Nature: Butterflies and Moths

California Sister (Family Nymphalidae, the Brush-footed Butterflies)

When you first see a California Sister you are liable to think “that butterfly looks like it is made of candy!” The bright orange-yellow spot at the outer end of the front wing, the bright white bands and spots on both wings, and the other beautifully arranged blue, yellow, orange and brown markings indeed give the feeling of a mixture of butterscotch, caramel, white taffy and brown chocolates.

The California Sister is found not only in California, but in Nevada, Arizona, New Mexico and Mexico, and may really be thought of as a tropical or semi-tropical butterfly that moved up from the south into California as that state became warmer after the great glaciers retreated. You see, the Sister moved into only those parts of the southwest where it is warm and sunny for most of the year, avoiding the foggy coasts, the dark forests and the high mountains. It’s love of sunlight is shown by the way it likes to sit on a high leaf of some tree and bask in the sun’s rays, luxuriously lifting its wings in slow sweeps that expose every part to the wonderful warmth.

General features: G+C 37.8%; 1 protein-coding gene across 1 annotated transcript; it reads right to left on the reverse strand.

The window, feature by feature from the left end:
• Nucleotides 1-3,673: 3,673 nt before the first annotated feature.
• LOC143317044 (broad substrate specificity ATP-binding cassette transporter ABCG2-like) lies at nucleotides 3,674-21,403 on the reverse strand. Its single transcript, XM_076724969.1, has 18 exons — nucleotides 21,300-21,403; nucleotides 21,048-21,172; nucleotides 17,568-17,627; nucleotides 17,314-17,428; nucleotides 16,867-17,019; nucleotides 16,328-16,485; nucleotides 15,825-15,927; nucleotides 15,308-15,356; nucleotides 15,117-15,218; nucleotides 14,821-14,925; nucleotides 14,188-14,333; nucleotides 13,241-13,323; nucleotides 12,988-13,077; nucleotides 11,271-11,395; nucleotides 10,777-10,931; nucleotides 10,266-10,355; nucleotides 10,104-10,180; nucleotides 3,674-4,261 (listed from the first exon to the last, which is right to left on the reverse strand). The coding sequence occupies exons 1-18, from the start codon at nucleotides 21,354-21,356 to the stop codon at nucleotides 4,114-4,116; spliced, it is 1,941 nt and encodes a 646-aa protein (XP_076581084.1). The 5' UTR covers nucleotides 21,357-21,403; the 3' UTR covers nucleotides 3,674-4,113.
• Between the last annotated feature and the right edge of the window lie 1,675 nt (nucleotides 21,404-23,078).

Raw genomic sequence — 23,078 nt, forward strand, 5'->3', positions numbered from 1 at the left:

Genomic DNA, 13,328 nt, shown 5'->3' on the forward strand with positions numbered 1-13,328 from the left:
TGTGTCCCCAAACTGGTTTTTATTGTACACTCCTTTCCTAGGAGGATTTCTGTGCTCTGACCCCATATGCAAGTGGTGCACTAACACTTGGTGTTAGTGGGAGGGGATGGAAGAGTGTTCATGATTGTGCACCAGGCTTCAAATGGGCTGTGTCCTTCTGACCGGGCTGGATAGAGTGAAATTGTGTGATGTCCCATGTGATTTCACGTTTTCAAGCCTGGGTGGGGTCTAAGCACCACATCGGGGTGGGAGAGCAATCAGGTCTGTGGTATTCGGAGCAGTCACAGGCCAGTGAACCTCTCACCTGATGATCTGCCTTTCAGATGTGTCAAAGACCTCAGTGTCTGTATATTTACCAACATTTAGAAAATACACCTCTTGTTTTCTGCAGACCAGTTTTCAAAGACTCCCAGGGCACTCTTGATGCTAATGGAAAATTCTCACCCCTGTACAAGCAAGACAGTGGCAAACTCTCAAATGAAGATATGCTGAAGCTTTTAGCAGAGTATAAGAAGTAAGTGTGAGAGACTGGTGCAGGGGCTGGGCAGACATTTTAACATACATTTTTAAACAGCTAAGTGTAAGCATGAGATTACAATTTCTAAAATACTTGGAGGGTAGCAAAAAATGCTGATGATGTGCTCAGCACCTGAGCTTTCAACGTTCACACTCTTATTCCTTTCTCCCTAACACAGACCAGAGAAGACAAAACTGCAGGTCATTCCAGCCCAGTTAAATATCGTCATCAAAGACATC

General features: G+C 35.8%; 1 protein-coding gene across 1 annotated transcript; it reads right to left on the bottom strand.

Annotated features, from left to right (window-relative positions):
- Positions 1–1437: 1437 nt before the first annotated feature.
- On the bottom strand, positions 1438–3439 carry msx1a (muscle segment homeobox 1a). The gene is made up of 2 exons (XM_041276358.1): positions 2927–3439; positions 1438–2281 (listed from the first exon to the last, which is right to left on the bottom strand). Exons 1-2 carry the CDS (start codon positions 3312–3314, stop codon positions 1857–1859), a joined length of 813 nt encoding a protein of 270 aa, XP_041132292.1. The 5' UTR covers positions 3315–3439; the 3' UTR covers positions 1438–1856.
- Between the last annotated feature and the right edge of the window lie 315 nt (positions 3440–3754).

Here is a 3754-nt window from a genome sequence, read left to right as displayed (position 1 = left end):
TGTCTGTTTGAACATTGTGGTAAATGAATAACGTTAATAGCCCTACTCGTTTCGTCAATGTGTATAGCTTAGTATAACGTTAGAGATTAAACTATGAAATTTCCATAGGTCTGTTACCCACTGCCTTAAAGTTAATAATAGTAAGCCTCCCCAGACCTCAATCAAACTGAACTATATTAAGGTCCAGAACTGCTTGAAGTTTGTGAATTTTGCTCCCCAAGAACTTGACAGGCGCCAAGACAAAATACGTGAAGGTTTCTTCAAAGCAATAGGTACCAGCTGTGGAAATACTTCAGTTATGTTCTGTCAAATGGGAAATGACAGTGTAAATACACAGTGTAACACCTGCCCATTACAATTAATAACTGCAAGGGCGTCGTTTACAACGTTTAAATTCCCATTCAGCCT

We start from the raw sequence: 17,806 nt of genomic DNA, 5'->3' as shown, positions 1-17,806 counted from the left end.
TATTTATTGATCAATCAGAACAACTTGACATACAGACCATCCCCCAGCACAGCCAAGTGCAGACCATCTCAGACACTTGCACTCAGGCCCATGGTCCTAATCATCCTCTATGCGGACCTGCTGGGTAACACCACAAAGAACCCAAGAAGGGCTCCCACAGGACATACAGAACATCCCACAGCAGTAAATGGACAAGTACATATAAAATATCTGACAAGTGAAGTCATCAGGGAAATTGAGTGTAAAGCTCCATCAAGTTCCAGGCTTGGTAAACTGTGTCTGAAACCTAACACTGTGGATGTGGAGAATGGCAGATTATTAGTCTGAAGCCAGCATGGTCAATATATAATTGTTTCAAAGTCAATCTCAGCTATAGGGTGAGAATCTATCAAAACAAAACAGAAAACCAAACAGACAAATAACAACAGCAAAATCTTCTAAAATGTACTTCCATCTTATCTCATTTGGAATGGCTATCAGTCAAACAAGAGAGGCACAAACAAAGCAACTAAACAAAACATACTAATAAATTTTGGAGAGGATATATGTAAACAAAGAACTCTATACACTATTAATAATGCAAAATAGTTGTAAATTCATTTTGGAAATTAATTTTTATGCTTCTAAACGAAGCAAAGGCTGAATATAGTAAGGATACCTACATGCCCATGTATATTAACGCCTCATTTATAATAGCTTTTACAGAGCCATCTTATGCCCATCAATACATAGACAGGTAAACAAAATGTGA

The caterpillars feed on western oak trees, which also helps explain the distribution of this butterfly, for it also avoids the really hot deserts and is common mainly where the oak tress are common. In the early winter, the caterpillar acts like its cousins, the white admiral caterpillars or Basilarchias. It curls a leaf around itself, like a snug-little sleeping bag, and goes into a long sleep until spring comes.

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